Seldom is one method completely successful. Often they must be repeated, and in many cases combinations of methods, in conjunction with good range management, are the key to success. Management after control is just as important as the control itself. Good forage species must replace poisonous plants for benefits of poisonous plant control to be lasting.
Care of Poisoned Animals
It is usually easier to prevent poisoning than to cure a poisoned animal. In cases where a poisoned animal is found alive, it should be removed from the problem area, if possible, placed in a cool, shaded area and provided with feed and water. A veterinarian should be contacted as quickly as possible to diagnose and treat the animal. However, treatment of poisoned animals is seldom practical on rangelands. Effects of many poisonous plants have no known treatment, or the poisoning may be too far advanced to treat. Treatments exist for cyanide (prussic acid) poisoning, nitrate poisoning, oxalate poisoning and tansy mustard poisoning. These are effective, but should be tried only when the nature of the poisoning is known, and treatment is administered by a veterinarian.
Key to Principal Stock-Poisoning Plant’s
A key to some principal livestock-poisoning plants was prepared by J. J. Norris and K. A. Valentine in 1957 in New Mexico Extension Circular 274. The key is based on symptoms, class of livestock affected, and the habitat and distribution of the plants in New Mexico. The following is that key:
Chronic; vomiting, greenish frothing at mouth, greenish discharge from nose, heavy breathing, belching, sneezing, coughing; mainly sheep but cattle may be affected:
Borrow ditches, dry intermittent lake and tank bottoms, areas with light perennial vegetative cover; valleys and plains in the central, southern and eastern parts of the state—Bitterweed
Open woodland and forest range on foothills, mesas and mountains of western, central and northern parts of the state—Pingue
Mountain meadows, canyon bottoms, parks and open timber in high mountains throughout the state—Sneezeweed
Chronic; frothy green slobbering, weakness, stiffness, trembling; thumping heartbeat upon exertion, audible several feet distant; sheep; lowland plains, mesas and foothills in southern and central parts of the state—Baileya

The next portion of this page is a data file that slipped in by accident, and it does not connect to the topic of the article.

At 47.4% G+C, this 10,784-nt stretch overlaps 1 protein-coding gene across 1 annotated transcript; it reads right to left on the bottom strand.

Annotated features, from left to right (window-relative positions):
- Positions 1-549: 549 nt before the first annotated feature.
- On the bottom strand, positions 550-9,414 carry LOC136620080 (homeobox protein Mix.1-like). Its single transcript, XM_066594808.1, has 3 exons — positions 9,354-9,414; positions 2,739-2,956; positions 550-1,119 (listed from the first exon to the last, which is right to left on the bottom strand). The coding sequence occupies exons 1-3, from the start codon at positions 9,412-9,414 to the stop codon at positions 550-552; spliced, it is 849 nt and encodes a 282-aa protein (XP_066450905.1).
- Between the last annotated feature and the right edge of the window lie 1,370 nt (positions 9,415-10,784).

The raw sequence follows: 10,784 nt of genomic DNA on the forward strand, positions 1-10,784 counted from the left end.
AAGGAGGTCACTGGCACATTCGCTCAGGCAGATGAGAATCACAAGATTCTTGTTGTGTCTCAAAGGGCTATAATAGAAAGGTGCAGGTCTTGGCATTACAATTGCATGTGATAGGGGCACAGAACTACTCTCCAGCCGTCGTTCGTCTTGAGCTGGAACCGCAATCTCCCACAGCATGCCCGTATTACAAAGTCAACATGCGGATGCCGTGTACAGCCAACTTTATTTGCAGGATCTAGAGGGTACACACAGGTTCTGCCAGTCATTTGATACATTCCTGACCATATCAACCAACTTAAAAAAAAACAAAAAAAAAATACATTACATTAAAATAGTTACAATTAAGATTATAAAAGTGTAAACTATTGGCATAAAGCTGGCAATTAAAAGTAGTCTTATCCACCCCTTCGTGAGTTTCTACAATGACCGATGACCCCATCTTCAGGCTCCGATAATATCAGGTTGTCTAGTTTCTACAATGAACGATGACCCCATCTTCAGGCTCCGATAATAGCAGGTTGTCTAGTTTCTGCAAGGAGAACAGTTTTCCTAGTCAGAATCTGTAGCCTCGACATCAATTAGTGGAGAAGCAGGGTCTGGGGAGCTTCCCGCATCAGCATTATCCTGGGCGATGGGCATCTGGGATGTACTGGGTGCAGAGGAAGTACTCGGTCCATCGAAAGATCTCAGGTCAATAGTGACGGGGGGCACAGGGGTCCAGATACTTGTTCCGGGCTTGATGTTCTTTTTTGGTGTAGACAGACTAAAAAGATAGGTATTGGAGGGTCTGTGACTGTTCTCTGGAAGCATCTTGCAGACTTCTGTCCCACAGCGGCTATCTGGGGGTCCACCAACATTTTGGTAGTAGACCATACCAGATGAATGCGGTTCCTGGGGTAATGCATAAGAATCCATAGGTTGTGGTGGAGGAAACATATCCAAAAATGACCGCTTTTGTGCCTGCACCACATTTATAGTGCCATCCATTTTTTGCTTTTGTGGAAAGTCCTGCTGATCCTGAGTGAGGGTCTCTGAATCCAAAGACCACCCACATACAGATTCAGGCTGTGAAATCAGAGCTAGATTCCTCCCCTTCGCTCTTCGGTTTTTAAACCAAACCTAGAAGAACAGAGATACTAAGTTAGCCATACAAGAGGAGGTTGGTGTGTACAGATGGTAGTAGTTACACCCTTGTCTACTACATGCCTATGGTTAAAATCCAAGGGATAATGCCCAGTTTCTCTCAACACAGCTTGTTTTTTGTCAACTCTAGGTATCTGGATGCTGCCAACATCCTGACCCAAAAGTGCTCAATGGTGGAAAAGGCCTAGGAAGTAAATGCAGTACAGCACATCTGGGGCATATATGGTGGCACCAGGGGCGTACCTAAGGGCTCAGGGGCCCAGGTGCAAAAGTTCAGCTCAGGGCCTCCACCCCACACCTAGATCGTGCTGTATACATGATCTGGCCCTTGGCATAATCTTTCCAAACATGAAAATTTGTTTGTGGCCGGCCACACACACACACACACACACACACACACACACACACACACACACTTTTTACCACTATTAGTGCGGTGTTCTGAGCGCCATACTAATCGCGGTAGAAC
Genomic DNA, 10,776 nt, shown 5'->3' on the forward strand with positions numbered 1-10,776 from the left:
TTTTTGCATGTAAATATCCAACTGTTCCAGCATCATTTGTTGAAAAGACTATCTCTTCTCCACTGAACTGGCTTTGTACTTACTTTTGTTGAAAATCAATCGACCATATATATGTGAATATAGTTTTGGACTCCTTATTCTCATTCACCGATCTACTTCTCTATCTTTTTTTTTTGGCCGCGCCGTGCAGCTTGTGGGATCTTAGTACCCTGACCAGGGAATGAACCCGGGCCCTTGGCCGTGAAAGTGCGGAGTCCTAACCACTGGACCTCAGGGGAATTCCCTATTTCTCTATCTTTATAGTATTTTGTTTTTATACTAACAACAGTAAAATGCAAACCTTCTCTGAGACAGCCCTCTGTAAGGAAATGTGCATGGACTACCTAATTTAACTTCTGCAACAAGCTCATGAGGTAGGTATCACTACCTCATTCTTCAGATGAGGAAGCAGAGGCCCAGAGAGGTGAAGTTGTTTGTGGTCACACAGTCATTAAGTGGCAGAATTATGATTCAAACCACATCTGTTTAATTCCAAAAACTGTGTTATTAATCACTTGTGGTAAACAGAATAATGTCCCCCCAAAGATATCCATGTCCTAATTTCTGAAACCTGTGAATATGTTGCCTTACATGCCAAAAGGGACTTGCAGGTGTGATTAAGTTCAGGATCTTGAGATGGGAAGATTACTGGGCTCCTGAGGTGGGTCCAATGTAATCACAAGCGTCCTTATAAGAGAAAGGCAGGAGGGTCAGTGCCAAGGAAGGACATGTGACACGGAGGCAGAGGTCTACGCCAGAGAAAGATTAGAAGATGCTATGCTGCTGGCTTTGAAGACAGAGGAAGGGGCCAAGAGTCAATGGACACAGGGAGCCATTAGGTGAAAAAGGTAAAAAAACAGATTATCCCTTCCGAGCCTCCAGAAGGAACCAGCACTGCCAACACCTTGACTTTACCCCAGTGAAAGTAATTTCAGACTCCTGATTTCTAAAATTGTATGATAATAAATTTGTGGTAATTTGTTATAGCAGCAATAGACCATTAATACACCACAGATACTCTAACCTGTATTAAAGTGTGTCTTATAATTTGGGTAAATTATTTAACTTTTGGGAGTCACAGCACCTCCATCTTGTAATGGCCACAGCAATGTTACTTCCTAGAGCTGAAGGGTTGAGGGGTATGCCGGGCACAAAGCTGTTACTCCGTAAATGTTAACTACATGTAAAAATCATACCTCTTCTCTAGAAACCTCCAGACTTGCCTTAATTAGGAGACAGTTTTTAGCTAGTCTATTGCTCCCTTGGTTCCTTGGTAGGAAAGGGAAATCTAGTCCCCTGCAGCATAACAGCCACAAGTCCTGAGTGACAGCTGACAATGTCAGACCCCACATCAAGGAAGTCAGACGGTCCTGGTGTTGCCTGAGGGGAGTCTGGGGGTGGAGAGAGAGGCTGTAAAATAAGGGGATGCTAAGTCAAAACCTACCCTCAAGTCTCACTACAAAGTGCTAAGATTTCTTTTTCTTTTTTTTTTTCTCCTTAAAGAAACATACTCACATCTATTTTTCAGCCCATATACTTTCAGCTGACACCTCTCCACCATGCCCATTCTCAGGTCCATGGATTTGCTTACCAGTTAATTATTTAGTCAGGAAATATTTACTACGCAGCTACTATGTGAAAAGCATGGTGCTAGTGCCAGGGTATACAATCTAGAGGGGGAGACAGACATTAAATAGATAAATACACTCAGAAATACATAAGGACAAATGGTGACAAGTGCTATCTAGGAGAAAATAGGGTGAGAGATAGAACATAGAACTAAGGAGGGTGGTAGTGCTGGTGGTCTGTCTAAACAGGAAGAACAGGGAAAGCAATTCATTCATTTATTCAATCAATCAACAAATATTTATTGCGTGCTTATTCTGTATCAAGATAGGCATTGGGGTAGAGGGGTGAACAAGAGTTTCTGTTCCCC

Acute; slobbering and vomiting followed by weakness, staggering and convulsions, then coma for several hours or days, followed by death; mainly sheep, but cattle and horses may be affected; open forest and woodland in mountains, foothills and adjacent plains in several parts of the state—Death Cam As
Acute; frothing at mouth, uneasiness followed by violent intermittent convulsions; bellowing and groaning; death occurs in from a few minutes to an hour; mainly cattle, but other Classes of Livestock may be affected; wet meadows, stream bottoms and ditches; mountains in several parts of the state—Water Hemlock
Acute; death from respiratory failure following first appearance of symptoms within a few hours or rapid complete recovery from sub-lethal dosage, even after severe poisoning; breathing first deep, becoming rapid and labored; finally noisy violent gasping, trembling, staggering and convulsions; bloat common in late states of poisoning; all classes of livestock; open foothill and mountain range in western and southwestern part of state—Annual Goldeneye
Fresh or saline marshes and meadows on foothills and mountain ranges in several parts of state—Arrowgrass
Moist canyon bottoms, along streams, moist slopes at middle elevation throughout state—Chokecherry
Foothills; mesa and mountain range throughout the state—Mountain Mahogany
Roadsides, flood areas, field borders and fields; lower elevations throughout state—Johnsongrass, Sorghums
Muddy margins of temporary ponds, tanks, lakes in northeastern quarter of state—Suckleye
Old fields, roadsides, weedy ranges throughout state—Pigweed
Acute; stiff-legged staggering gait; repeated falling, the front legs frequently giving away suddenly; legs stiffly extended, violent kicking in attempt to regain standing position; constipation, bloat, death occurring in short time; inflammation of windpipe, paunch contents in windpipe; kidneys and blood vessels of body surface extremely congested; cattle only; high plains, foothills, forest openings and along streams in mountains throughout state—Larkspurs
Acute; weakness, unsteady gait; rapid breathing, rapid weak pulse, subnormal temperature, convulsions, vomiting; death in fatal poisoning in 12 to 24 hrs after first symptoms; all Classes of Livestock; old fields, intermittent lakes, drainage ways, around stock tanks, lower and middle elevations throughout the state—Cocklebur
Acute; listlessness and depression; staggering and falling or lying down, convulsions at intervals, legs exhibiting running movements when down (in sheep); pulse rapid and weak, breathing a series of grunts and pants, all developing in a few hours; congestion and degeneration of liver, kidneys and spleen; all classes livestock; fields, along roads, borrow ditches and open range; lower and middle elevations throughout the state—Milkweeds
Acute; listlessness, drowsiness, depression and weakness followed by non-violent prostration and difficult breathing, all developing in a few hours; condition lasting several hours before death; sheep and cattle; lowland plains and valleys with alkaline soil, center of state northward and westward—Greasewood
Intermittently flooded bottomlands and clay soil flats south central and southwestern parts of the state—Drymaria
Acute; depression developing over several days into coma, followed by death without struggle; pinpoint hemorrhages on outer lining of digestive tract and on lining of abdominal cavity; cattle and sheep; along streams, gullies and washes in northwest section of the state—Copperweed